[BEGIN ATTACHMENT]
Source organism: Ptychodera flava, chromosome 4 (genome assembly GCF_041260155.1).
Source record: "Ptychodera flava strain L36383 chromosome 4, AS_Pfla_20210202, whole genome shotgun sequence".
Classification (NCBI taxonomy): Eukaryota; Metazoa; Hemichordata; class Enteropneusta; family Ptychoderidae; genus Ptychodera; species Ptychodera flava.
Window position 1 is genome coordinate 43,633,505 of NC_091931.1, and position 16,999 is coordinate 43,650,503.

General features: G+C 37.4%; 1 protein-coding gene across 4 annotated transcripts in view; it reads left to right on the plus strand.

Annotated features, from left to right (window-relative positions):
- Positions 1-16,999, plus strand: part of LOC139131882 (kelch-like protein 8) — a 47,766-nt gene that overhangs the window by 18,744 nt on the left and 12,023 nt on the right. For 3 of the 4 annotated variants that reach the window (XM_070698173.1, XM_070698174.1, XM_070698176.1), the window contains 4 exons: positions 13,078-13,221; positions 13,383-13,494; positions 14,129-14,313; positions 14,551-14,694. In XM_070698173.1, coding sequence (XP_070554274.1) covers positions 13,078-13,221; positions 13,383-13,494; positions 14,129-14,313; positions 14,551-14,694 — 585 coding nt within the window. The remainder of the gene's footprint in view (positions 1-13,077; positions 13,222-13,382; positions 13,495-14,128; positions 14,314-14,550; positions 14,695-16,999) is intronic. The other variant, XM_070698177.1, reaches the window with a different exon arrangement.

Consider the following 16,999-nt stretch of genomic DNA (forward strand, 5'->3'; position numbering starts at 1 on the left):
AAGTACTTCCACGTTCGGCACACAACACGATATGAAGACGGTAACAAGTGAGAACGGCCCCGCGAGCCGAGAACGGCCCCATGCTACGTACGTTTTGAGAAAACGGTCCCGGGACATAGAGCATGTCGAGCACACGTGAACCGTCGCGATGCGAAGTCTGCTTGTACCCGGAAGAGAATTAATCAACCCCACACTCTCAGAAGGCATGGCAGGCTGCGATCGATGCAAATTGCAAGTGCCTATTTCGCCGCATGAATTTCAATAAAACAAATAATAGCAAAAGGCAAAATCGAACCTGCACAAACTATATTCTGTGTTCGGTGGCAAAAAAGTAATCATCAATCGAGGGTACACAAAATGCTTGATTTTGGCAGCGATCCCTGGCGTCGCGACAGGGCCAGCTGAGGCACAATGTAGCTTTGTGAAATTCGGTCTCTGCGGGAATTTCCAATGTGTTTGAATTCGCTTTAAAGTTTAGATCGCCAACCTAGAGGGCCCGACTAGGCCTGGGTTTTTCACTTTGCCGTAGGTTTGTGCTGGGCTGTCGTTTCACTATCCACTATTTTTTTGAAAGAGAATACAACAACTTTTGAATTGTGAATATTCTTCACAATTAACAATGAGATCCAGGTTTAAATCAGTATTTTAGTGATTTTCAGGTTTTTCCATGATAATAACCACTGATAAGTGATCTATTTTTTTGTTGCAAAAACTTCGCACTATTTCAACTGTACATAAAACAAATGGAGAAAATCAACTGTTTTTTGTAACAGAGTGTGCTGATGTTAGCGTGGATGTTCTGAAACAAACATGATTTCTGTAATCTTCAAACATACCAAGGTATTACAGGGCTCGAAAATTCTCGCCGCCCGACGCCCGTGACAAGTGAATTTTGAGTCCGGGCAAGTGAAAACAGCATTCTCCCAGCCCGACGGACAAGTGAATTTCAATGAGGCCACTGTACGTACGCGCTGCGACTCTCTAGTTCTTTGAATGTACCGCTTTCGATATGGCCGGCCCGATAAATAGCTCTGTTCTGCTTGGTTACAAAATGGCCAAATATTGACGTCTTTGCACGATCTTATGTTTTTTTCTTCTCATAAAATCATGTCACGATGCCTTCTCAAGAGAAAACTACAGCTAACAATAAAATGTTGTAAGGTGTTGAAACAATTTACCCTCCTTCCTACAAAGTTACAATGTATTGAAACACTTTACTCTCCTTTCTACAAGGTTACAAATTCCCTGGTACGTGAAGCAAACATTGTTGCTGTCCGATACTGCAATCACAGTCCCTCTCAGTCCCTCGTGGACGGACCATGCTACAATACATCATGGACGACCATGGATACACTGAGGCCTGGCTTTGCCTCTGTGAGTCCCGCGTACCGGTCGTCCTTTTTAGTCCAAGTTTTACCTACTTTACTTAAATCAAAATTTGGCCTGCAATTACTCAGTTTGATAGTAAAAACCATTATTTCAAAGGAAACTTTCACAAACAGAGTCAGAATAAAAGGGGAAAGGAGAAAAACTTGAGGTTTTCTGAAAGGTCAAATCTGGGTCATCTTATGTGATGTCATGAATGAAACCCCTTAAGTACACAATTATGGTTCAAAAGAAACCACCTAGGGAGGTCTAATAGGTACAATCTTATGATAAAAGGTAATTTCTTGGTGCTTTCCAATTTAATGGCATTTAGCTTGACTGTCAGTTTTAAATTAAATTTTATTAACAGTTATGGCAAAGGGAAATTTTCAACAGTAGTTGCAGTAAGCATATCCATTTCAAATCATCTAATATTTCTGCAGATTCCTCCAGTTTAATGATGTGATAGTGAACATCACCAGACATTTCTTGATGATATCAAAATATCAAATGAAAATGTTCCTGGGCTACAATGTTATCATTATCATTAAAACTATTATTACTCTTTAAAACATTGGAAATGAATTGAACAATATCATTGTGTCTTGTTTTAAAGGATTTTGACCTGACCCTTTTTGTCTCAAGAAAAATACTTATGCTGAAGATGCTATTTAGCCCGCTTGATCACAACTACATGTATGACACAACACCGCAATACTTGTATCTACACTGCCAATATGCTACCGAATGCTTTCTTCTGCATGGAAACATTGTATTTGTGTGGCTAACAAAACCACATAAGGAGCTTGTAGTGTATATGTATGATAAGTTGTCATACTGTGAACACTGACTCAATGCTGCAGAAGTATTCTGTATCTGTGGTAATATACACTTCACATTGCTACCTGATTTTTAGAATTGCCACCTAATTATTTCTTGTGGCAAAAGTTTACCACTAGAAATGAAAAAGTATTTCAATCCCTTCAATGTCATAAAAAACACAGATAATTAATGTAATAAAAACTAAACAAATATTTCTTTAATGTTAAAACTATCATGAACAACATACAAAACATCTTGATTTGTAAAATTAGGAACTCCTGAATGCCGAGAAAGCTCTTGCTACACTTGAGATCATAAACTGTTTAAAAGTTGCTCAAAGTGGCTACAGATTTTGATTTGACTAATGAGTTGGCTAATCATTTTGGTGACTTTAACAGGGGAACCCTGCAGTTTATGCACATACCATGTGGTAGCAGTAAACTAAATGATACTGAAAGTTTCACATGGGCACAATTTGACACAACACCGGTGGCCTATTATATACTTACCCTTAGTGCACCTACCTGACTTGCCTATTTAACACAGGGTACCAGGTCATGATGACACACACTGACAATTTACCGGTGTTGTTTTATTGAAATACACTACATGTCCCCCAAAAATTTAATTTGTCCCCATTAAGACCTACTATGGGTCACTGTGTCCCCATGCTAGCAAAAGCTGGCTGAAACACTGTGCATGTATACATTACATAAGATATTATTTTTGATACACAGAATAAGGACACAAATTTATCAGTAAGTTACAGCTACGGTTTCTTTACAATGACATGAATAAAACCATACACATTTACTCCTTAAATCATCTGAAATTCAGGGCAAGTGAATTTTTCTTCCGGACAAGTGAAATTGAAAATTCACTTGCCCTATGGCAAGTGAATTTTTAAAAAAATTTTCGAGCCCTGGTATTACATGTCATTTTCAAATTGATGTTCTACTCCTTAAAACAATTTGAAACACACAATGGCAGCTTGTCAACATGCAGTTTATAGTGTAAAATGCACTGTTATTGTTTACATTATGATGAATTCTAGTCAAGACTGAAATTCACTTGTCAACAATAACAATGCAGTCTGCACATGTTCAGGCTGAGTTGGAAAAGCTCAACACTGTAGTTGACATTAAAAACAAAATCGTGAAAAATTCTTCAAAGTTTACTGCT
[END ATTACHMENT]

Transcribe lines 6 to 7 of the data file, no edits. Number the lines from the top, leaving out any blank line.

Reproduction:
Annotated features, from left to right (window-relative positions):
- Positions 1-16,999, plus strand: part of LOC139131882 (kelch-like protein 8) — a 47,766-nt gene that overhangs the window by 18,744 nt on the left and 12,023 nt on the right. For 3 of the 4 annotated variants that reach the window (XM_070698173.1, XM_070698174.1, XM_070698176.1), the window contains 4 exons: positions 13,078-13,221; positions 13,383-13,494; positions 14,129-14,313; positions 14,551-14,694. In XM_070698173.1, coding sequence (XP_070554274.1) covers positions 13,078-13,221; positions 13,383-13,494; positions 14,129-14,313; positions 14,551-14,694 — 585 coding nt within the window. The remainder of the gene's footprint in view (positions 1-13,077; positions 13,222-13,382; positions 13,495-14,128; positions 14,314-14,550; positions 14,695-16,999) is intronic. The other variant, XM_070698177.1, reaches the window with a different exon arrangement.